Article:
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Tropical deep convection is a central feature of the global climate system but remains poorly represented in global models. The land surface plays a critical role in the dynamics of tropical deep convection, in part due to its role in the transport of water and heat, and production of cloud condensation nuclei. These cloud condensation nuclei are a product of secondary organic aerosols, which themselves form from biogenic hydrocarbons, of which the Amazon is the largest global emitter. It is necessary to quantify the emission of biogenic hydrocarbons, the creation of secondary organic aerosols and cloud condensation nuclei, and the transport of these gases and particulates within and above the atmospheric boundary layer for a comprehensive understanding of tropical bioclimatology. Here, I will describe initial field results from part of the GoAmazon field campaign near Manaus with a focus on within and above canopy atmospheric chemistry during the wet to dry season transition. Initial results demonstrate the importance of ozone enriched downdrafts from mesoscale convective storms on atmospheric chemistry, particularly during the dry season. Opportunities for transferring knowledge to study the role of agricultural management on bioclimatology in Montana will be presented.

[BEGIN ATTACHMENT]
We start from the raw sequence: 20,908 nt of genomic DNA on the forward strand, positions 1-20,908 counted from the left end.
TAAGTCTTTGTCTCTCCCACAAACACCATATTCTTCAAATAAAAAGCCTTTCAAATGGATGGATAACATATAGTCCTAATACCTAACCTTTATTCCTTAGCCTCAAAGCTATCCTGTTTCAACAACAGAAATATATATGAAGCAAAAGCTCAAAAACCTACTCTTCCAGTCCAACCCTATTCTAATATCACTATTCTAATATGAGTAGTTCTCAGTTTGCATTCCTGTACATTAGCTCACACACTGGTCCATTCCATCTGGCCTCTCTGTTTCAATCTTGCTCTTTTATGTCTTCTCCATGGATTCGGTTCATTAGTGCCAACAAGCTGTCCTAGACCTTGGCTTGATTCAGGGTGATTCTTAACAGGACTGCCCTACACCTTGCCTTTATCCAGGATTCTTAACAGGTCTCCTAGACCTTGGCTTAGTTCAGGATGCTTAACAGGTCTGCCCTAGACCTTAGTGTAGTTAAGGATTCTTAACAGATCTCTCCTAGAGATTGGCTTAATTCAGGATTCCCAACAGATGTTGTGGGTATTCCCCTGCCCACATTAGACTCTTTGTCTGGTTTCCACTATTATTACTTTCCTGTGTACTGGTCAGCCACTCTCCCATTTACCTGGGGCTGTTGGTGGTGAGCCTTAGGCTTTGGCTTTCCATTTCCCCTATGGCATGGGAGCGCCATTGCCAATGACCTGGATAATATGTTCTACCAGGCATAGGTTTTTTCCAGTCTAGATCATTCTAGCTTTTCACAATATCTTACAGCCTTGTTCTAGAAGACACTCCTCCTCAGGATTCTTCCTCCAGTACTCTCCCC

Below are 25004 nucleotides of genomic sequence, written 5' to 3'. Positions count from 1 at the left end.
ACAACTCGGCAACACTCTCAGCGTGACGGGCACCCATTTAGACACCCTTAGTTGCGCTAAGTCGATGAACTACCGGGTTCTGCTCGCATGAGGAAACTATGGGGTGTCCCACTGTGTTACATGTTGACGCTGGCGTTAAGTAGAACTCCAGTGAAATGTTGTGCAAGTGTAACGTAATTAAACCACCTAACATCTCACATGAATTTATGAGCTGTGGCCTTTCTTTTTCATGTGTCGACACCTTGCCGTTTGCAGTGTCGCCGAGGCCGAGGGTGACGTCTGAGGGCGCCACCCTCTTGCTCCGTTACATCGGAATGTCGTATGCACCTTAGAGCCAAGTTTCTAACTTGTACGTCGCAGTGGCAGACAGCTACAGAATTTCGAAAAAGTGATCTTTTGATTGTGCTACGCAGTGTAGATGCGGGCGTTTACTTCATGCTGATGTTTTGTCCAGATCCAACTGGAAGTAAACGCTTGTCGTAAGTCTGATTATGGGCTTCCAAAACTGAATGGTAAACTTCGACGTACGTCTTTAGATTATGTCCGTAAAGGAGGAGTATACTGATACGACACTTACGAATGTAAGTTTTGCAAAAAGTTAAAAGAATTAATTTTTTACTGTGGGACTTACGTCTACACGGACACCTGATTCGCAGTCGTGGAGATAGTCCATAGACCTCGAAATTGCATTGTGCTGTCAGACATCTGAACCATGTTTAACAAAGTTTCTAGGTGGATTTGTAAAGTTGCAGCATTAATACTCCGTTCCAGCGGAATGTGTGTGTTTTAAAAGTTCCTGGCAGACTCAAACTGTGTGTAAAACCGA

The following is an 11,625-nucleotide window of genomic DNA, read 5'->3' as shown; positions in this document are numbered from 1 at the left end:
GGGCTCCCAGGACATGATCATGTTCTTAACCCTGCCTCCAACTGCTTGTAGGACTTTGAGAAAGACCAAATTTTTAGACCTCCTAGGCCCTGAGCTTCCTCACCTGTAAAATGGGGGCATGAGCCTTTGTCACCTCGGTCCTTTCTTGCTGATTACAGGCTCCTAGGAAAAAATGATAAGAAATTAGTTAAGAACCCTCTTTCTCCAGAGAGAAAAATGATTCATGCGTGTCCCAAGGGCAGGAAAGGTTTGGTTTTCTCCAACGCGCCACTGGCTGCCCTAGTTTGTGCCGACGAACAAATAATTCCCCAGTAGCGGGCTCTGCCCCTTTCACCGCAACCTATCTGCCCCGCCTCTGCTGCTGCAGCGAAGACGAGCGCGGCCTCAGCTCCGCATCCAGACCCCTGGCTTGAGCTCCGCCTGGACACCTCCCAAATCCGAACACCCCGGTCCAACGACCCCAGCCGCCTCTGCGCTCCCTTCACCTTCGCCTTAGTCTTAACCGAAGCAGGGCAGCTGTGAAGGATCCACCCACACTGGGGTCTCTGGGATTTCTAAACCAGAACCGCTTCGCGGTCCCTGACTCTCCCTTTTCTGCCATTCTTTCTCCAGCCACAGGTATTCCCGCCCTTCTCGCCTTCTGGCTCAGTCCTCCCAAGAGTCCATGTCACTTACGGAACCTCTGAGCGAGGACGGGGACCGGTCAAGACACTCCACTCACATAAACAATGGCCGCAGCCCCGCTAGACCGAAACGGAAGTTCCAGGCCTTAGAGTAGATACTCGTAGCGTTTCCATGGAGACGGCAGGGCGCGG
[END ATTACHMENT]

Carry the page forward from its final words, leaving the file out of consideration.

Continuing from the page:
Paul Stoy, MSU Assistant Professor in Land Resources and Environmental Sciences, studies the surface-atmosphere exchange of carbon, trace gases, water, and energy.
Program Director: Ray Callaway
Project Administrator: Todd Kipfer
University of Montana
Missoula, MT 59812
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Helena, MT 59620